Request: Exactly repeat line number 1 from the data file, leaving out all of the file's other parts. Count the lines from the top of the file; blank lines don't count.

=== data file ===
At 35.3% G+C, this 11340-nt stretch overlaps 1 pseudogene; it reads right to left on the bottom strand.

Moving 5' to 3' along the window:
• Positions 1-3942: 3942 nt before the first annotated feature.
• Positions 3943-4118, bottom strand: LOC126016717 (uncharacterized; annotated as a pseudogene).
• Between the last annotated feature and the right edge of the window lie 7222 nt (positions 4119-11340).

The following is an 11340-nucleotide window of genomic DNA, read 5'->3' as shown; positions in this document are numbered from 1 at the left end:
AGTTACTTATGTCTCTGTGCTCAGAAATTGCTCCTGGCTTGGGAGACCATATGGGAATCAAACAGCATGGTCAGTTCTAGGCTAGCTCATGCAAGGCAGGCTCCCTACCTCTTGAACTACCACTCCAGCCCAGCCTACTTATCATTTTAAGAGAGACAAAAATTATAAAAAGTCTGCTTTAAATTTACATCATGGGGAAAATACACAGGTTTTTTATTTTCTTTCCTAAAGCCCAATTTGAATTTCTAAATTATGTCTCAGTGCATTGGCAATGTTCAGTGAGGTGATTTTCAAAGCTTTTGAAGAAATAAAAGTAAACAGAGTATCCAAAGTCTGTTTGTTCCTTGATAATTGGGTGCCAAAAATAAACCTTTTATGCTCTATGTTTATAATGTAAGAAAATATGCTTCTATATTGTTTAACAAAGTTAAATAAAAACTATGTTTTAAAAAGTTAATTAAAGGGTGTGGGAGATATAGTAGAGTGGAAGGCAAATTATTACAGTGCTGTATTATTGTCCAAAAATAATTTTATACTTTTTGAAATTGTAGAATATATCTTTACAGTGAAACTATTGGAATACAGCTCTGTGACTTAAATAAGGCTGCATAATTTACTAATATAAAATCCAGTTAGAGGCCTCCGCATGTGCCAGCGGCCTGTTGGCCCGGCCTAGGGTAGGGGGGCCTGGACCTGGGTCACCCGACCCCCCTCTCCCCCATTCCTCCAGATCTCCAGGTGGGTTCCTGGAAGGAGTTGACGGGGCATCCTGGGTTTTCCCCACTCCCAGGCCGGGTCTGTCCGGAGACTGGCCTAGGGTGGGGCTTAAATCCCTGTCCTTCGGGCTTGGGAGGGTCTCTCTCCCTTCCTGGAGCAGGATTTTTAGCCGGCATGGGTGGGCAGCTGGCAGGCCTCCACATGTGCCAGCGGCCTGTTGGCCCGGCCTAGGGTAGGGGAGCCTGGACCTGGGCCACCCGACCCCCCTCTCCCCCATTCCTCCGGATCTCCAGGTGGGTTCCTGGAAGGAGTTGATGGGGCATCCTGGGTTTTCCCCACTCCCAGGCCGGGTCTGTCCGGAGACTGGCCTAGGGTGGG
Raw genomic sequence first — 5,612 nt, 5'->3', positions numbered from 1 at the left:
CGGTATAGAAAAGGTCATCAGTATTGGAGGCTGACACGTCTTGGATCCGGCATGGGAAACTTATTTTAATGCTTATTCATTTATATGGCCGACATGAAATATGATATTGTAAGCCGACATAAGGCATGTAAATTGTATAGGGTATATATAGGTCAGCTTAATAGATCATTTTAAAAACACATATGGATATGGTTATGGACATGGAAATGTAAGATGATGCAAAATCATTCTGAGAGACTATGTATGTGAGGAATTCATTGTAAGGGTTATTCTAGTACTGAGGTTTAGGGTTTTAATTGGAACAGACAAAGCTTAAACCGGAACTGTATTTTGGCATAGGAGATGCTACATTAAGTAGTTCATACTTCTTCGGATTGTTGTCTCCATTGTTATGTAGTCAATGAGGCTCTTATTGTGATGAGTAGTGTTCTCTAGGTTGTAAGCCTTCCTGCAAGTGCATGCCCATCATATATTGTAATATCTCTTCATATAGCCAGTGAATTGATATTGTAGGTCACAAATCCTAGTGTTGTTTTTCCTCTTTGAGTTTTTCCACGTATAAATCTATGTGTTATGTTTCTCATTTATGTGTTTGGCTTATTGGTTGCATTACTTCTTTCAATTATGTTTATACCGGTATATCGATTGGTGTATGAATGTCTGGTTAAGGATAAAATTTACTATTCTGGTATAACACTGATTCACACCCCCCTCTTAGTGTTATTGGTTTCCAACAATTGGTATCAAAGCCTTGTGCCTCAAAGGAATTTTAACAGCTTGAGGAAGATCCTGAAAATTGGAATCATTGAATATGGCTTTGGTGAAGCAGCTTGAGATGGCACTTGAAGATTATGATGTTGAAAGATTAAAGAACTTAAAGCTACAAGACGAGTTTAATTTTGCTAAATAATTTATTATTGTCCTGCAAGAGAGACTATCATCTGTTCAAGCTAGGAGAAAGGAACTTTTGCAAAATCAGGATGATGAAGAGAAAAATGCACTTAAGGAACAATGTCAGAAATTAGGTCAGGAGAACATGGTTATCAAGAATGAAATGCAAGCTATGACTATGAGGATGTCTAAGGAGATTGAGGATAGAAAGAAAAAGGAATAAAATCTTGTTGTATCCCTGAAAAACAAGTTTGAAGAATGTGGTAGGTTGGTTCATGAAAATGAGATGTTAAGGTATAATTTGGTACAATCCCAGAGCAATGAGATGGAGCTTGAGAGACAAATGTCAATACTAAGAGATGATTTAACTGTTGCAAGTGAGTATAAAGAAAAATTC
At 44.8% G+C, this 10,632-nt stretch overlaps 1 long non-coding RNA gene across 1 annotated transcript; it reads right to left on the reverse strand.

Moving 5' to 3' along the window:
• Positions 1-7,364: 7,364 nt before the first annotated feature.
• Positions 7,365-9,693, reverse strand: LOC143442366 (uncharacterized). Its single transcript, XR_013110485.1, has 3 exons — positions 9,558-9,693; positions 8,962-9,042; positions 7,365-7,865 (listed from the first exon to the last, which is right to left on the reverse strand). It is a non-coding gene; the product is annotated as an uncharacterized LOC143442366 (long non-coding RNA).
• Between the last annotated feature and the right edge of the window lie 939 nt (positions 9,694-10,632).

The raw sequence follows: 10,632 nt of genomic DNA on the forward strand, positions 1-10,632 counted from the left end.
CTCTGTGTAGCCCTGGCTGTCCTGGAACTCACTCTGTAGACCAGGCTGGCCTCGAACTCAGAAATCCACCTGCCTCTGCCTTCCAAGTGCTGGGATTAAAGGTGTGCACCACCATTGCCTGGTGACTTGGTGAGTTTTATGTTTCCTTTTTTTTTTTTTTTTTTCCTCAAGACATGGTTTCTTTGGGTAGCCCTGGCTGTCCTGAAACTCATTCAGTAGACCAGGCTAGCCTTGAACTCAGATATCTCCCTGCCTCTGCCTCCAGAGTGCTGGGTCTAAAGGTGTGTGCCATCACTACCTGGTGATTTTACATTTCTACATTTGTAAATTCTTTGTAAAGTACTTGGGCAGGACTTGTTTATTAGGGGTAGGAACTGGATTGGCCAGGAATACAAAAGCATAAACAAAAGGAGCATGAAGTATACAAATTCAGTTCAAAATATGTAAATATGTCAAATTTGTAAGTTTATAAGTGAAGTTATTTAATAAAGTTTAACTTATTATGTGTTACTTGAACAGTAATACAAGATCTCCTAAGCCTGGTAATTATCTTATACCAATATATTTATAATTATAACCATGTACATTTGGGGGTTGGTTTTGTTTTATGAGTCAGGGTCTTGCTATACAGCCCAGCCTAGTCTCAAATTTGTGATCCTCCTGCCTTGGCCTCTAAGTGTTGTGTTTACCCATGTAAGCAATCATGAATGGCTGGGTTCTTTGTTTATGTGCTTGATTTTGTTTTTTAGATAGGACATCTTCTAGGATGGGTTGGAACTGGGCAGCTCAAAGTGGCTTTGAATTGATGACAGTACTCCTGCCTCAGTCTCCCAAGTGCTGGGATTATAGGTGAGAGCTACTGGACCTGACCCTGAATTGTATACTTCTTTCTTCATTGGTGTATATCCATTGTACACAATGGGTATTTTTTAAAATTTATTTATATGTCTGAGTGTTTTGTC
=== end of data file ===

At 35.3% G+C, this 11340-nt stretch overlaps 1 pseudogene; it reads right to left on the bottom strand.